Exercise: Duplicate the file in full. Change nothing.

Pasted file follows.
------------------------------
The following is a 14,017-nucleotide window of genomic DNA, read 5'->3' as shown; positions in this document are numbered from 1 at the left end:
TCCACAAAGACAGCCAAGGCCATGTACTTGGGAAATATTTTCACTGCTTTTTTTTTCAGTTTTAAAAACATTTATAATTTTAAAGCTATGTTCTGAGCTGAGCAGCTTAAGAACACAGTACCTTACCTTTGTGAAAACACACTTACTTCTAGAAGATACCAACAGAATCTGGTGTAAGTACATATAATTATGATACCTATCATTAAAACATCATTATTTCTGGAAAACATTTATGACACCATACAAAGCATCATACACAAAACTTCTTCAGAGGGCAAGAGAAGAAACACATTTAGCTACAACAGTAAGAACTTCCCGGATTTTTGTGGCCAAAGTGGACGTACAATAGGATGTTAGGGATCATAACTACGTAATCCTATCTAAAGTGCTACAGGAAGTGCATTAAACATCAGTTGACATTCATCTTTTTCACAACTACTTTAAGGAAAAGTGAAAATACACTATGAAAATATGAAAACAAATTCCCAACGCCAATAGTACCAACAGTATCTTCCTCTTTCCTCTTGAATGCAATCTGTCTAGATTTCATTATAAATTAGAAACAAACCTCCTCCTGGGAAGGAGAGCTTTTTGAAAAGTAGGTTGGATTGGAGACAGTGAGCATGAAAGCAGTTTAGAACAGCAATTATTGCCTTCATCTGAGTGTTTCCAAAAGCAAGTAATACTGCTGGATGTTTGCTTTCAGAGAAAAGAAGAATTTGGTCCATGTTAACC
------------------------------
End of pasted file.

The following is a 14,017-nucleotide window of genomic DNA, read 5'->3' as shown; positions in this document are numbered from 1 at the left end:
TCCACAAAGACAGCCAAGGCCATGTACTTGGGAAATATTTTCACTGCTTTTTTTTTCAGTTTTAAAAACATTTATAATTTTAAAGCTATGTTCTGAGCTGAGCAGCTTAAGAACACAGTACCTTACCTTTGTGAAAACACACTTACTTCTAGAAGATACCAACAGAATCTGGTGTAAGTACATATAATTATGATACCTATCATTAAAACATCATTATTTCTGGAAAACATTTATGACACCATACAAAGCATCATACACAAAACTTCTTCAGAGGGCAAGAGAAGAAACACATTTAGCTACAACAGTAAGAACTTCCCGGATTTTTGTGGCCAAAGTGGACGTACAATAGGATGTTAGGGATCATAACTACGTAATCCTATCTAAAGTGCTACAGGAAGTGCATTAAACATCAGTTGACATTCATCTTTTTCACAACTACTTTAAGGAAAAGTGAAAATACACTATGAAAATATGAAAACAAATTCCCAACGCCAATAGTACCAACAGTATCTTCCTCTTTCCTCTTGAATGCAATCTGTCTAGATTTCATTATAAATTAGAAACAAACCTCCTCCTGGGAAGGAGAGCTTTTTGAAAAGTAGGTTGGATTGGAGACAGTGAGCATGAAAGCAGTTTAGAACAGCAATTATTGCCTTCATCTGAGTGTTTCCAAAAGCAAGTAATACTGCTGGATGTTTGCTTTCAGAGAAAAGAAGAATTTGGTCCATGTTAACC